Evaluation of correct endogenous reactive oxygen species content for human sperm capacitation and involvement of the NADPH oxidase system

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Generation of controlled amounts of reactive oxygen species (ROS) and phosphorylation of protein tyrosine residues (Tyr) are two closely related changes involved in sperm capacitation. This study investigated the effect of altered endogenous ROS production on Tyr-phosphorylation (Tyr-P), acrosome reaction (AR) and cell viability during sperm capacitation. The possible origin of the altered ROS production was also evaluated by apocynin (APO) or oligomycin (Oligo) addition.


A total of 63 samples of purified sperm were analysed for ROS production by enhanced chemiluminescence, Tyr-P pattern by immunocytochemistry, and AR and viability by fluorochrome fluorescein isothiocyanate (FITC)-labelled peanut (Arachis hypogaea) agglutinin and propidium iodide positivity, respectively.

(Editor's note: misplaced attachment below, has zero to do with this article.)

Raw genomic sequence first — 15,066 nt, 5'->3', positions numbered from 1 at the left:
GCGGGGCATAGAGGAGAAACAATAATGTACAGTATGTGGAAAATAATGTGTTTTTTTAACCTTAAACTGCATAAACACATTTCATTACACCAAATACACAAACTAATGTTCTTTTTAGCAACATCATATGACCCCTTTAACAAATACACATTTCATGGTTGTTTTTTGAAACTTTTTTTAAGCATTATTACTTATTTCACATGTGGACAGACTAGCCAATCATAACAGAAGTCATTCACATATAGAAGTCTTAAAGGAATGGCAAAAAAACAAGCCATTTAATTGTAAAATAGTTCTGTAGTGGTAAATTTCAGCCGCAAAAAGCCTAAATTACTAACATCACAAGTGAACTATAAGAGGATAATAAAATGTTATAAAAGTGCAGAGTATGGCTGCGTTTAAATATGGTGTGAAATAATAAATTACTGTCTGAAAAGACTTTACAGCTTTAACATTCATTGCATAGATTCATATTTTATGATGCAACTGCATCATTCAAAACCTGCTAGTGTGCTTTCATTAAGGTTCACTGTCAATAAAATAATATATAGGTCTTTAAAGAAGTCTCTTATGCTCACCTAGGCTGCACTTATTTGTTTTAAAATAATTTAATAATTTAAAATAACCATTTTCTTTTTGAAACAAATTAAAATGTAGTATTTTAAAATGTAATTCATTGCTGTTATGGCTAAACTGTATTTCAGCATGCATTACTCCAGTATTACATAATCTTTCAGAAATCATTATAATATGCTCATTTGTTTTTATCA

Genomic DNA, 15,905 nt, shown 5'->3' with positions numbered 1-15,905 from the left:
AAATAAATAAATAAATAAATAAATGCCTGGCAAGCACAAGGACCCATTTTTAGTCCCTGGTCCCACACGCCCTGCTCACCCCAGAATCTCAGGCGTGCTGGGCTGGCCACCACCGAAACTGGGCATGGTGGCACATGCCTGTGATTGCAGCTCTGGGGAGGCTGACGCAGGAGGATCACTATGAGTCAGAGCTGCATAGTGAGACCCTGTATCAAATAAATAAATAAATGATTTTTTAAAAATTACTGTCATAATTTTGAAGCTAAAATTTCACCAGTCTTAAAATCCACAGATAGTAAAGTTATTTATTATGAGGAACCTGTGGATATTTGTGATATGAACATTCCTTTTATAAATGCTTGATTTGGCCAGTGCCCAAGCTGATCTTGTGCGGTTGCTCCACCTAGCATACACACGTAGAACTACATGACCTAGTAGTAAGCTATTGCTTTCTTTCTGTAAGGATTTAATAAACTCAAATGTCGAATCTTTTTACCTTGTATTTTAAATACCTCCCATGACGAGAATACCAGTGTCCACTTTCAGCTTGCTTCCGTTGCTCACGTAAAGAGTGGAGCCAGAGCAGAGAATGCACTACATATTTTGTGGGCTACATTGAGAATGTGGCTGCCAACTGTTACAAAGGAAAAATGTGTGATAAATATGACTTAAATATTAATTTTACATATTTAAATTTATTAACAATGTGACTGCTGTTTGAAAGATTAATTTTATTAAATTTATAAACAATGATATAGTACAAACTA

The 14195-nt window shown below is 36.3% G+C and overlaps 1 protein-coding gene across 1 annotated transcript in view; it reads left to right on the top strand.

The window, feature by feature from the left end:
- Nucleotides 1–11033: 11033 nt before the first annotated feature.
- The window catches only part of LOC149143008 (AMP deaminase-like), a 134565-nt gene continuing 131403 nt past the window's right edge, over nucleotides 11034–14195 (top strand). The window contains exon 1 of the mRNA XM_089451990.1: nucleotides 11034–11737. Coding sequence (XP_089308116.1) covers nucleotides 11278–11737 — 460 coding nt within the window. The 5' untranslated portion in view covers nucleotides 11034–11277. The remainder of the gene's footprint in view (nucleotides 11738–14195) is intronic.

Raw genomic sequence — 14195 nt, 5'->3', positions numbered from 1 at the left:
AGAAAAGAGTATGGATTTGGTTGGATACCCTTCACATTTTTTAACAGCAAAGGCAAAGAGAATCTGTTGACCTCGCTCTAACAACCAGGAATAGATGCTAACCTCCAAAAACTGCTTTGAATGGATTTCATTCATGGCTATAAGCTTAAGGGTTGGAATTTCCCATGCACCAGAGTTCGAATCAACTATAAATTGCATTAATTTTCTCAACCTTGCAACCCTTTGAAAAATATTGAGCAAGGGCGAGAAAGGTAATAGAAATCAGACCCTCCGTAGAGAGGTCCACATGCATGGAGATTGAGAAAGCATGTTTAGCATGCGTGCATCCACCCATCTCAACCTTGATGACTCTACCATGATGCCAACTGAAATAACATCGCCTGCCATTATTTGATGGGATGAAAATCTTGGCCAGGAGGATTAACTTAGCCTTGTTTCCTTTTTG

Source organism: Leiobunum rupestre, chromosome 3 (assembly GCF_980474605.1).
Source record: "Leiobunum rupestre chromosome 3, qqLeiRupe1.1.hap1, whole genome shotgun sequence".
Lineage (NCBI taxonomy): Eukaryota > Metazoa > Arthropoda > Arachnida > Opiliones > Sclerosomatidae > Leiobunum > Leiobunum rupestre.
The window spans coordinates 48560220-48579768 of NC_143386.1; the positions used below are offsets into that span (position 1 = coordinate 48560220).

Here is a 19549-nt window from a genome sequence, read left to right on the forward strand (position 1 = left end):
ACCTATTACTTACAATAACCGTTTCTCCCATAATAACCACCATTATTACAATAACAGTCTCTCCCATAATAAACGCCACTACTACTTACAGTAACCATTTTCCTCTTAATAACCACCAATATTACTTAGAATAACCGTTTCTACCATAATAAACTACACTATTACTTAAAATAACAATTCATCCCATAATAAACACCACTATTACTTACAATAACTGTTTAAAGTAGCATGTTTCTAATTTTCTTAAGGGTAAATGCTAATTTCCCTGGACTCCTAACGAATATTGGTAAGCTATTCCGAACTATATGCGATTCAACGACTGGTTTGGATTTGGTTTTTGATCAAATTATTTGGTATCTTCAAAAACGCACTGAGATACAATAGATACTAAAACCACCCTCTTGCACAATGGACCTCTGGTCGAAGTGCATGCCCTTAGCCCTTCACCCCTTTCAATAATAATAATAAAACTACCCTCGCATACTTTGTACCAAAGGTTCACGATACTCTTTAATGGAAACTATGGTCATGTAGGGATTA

Samples were divided into four categories depending on the ability of sperm to produce ROS, expressed as Relative Luminescence Units (RLU), in capacitating conditions: low ROS production (LRP), range about 0.0–0.05 RLU; normal (NRP), 0.05–0.1 RLU; high (HRP), 0.1–0.4 RLU; very high (VHRP) 0.4–2.0 RLU. In NRP sperm heads, capacitation induced Tyr-P in 87.9 ± 4.3%, and the AR occurred in 62.5 ± 5.4% of cells; in LRP, HRP and VHRP Tyr-P labelling rarely spread over the head, acrosome-reacted cells only accounted for a small number of sperm, and the non-viable cells (NVC) were increased. The addition of APO, but not Oligo, drastically decreased ROS production in analysed samples.


This study proposes the optimal threshold for endogenous ROS production for correct sperm viability and functioning, and indicates the direct involvement of APO-sensitive NADPH oxidase in ROS production.

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